By allowing ads to appear on this site, you support the local businesses who, in turn, support great local journalism.
Food costs rising
Bacon, eggs , coffee among items affected
Leigh-Ann Havins grinds coffee at JitterMugs in Cumming. A poor Brazilian harvest is being blamed for a 15 percent increase in the cost of coffee beans. - photo by Autumn McBride

It’s a difficult time for breakfast lovers.

From bad weather in Brazil and Russia to low demand and recalls in the U.S., the prices of several popular food items are on the rise. Among them bacon, eggs, coffee and wheat.

“The bacon we were buying, it’s gone up almost $1 a pound,” said John Will, owner of Ferguson’s Meat Market. “We were paying about $2 a pound and it’s up to $2.80.”

Will said he’s raised the price a little on wholesale buyers, but the Matt Highway store’s thick-cut bacon strips still are $3.99 a pound.

“We haven’t gone up on it here in the store yet, although we will,” he said. “We’ll have to raise the price, and then we’ll probably offer a 5-pound bulk special or something to try to keep the volume going."

Brenda Reid, spokeswoman for Publix, said the supermarket chain’s suppliers had reported a drop in the number of pigs based on last year’s demand. This year, however, demand has risen, particularly with restaurants, “which is why the price is going up.”

“However as the litters are able to replenish, we should see that level back off,” she said.

Russia has experienced a bad wheat crop this year. As a result, Reid said, the worldwide demand "went up in anticipation of there being a shortage of supply.”

But wheat is trickier than bacon. Used in cereal, cookies, breads and many other products, it’s up to each company to decide whether to raise the price of their products, Reid said.

“We’ve received word from some of our suppliers that their bread will be going up,” she said. “However, our private label bread is not going up, and our private label bread is our No. 1 item in the company.”

Ron Freeman, spokesman for Ingles Markets, said other commodities like butter and coffee are also increasing in cost.

“Our vendors will offer assistance in the way of promotions, so there are a lot of things that go into determining what the actual price to the customer is going to be,” he said. “[Suppliers] also mentioned eggs because of the contamination scare.

"That’s increased the purchase of organic and cage-free eggs, and it’s actually caused a little bit of a shortage in those items.”

With about half a billion eggs being recalled nationwide due to a salmonella risk, demand has changed.

Reid said Publix had locked into a contract with its suppliers, which means “we’re not expecting an increase in our private label eggs.”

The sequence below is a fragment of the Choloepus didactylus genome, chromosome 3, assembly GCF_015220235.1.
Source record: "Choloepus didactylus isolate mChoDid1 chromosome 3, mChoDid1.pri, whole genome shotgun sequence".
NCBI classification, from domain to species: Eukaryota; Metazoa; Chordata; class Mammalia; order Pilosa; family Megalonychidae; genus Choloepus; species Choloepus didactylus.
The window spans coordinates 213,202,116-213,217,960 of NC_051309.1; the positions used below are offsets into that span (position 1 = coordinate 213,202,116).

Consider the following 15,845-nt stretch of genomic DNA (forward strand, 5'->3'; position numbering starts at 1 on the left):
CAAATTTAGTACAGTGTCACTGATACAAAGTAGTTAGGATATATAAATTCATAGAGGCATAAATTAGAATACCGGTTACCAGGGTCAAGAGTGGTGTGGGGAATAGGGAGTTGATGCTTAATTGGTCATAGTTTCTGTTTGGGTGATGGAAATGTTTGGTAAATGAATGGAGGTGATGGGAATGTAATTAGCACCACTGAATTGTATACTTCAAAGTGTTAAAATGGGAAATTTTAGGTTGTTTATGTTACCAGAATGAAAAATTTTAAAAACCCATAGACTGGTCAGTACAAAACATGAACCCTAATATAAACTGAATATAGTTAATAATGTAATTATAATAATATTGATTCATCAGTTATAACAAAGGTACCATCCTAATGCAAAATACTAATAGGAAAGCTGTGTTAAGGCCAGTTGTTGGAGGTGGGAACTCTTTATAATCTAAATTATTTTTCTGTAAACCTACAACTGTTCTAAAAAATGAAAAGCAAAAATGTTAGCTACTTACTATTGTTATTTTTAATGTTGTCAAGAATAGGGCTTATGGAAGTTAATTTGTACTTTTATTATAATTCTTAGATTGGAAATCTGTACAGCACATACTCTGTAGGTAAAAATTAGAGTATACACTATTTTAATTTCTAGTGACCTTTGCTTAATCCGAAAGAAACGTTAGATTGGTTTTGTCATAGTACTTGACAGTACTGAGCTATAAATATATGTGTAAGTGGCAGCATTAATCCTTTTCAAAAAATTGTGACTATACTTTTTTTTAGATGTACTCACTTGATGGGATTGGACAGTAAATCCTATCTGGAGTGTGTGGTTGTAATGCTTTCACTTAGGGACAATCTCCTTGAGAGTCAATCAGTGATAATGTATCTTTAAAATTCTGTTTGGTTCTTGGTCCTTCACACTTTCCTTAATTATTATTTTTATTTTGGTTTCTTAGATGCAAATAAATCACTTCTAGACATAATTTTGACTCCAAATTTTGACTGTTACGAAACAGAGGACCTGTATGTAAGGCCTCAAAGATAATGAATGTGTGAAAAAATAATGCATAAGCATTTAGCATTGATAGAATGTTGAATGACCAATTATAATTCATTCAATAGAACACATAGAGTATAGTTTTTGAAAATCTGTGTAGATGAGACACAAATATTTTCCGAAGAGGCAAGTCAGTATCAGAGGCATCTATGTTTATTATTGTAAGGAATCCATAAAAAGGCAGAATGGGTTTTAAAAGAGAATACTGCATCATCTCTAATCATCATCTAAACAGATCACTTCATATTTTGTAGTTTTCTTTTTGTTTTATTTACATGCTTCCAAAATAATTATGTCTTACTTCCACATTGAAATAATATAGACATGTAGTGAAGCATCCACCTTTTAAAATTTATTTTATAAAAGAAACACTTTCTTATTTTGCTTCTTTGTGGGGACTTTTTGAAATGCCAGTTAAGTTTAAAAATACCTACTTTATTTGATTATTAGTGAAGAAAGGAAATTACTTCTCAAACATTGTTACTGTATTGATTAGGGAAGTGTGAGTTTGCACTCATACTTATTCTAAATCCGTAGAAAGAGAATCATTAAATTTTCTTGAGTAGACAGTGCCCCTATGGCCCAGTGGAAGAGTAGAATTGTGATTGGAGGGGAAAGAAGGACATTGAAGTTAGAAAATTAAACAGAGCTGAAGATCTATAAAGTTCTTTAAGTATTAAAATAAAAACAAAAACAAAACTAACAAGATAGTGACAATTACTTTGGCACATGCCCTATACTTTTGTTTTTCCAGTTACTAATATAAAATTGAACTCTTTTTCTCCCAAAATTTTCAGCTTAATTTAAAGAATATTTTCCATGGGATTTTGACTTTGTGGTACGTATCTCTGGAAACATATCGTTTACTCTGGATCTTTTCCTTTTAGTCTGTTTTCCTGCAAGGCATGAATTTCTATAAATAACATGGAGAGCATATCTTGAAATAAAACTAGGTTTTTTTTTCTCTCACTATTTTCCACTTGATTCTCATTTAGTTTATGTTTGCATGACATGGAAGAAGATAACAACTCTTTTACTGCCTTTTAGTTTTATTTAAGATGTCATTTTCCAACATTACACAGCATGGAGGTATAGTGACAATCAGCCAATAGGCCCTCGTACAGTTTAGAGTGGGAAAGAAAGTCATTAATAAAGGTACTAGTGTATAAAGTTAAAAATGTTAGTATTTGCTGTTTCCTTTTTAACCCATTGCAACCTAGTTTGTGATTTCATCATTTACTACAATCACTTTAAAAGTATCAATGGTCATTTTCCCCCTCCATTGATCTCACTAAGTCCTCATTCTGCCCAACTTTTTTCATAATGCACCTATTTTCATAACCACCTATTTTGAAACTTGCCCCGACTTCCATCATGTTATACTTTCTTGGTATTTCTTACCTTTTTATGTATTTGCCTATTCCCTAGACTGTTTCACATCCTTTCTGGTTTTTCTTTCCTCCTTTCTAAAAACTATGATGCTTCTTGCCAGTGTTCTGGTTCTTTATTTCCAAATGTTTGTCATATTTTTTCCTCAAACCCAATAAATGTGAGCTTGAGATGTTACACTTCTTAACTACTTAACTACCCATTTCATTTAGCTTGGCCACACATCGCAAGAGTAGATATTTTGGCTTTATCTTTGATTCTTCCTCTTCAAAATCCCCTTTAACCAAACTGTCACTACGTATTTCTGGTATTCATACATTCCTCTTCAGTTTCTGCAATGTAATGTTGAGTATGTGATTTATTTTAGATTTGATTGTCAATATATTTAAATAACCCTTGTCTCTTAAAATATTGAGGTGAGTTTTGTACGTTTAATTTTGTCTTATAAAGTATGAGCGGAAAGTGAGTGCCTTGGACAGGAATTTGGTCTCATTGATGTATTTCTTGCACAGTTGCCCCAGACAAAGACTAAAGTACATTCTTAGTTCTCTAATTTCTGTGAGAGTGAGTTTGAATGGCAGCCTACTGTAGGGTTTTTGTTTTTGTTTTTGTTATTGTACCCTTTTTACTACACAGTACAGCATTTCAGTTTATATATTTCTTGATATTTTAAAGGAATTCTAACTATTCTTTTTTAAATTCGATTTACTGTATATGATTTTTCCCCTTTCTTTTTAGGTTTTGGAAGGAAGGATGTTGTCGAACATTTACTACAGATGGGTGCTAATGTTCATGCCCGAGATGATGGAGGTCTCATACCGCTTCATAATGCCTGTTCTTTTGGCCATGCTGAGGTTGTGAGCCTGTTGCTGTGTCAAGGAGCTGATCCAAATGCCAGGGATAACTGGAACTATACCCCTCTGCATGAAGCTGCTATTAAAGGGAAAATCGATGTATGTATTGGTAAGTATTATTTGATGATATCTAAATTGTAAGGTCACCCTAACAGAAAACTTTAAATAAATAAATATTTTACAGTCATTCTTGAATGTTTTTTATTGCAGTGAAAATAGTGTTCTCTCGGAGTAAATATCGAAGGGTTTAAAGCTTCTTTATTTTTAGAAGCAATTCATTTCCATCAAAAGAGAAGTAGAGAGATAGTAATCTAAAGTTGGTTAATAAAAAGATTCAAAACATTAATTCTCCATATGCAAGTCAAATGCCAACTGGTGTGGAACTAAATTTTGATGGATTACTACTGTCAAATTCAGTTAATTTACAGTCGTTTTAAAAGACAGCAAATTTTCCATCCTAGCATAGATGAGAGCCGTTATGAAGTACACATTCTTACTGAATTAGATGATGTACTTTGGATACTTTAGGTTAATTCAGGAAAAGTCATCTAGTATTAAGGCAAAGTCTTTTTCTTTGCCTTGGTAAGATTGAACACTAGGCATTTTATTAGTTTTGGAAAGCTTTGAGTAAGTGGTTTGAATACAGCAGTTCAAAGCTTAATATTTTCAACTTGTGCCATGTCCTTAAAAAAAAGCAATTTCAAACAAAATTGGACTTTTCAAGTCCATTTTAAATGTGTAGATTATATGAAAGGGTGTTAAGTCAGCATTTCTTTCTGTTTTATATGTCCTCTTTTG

She noted a poor Brazilian harvest is the major factor in a 15 percent increase in the cost of coffee beans. This season’s shortfall is being modified for next season, but the price may not drop again until the first quarter of 2011.  

It’s a hard hit to Leigh-Ann Havins and her mother, Karen Cornetet, owners of Cumming coffee shop JitterMugs.

“We’re trying to work with our coffee suppliers to keep the price down as much as we can so we don’t have to pass it along,” Havins said. “We haven’t raised our prices or anything at this point. We’re just trying to still keep it as cost effective as we can.”

The increase has been especially difficult on a shop their size, Havins said. Serving up only about five pounds of coffee a day, they're “nothing like Starbucks.”

“But hopefully going through getting into the winter months, when people will buy more hot drinks, maybe the quantity can help keep our prices down,” she said.

Passing increases onto customers is a difficult decision to make, Will said. But there’s only so much of a load a store can take before needing to make some changes.

Usually after Labor Day, the price of Boston butt cuts go down, but they have "remained high.”

Pork loins, country hams and center cut pork chops also are high in price. Though conflicted, Will said he may have to go up if his costs don’t dip soon.

Bacon, one of the highest yielding meats in the shop, has had the sharpest increase, he said.

"It’s one of those items I feel like we were able to get a good markup on and now we’re having to either absorb it or go up,” he said.

“The bacon that we get is a bacon that maybe not every grocery store carries. It’s more of a meat market item, it comes in bulk, and I expect people will still pay it. They still pay for gas."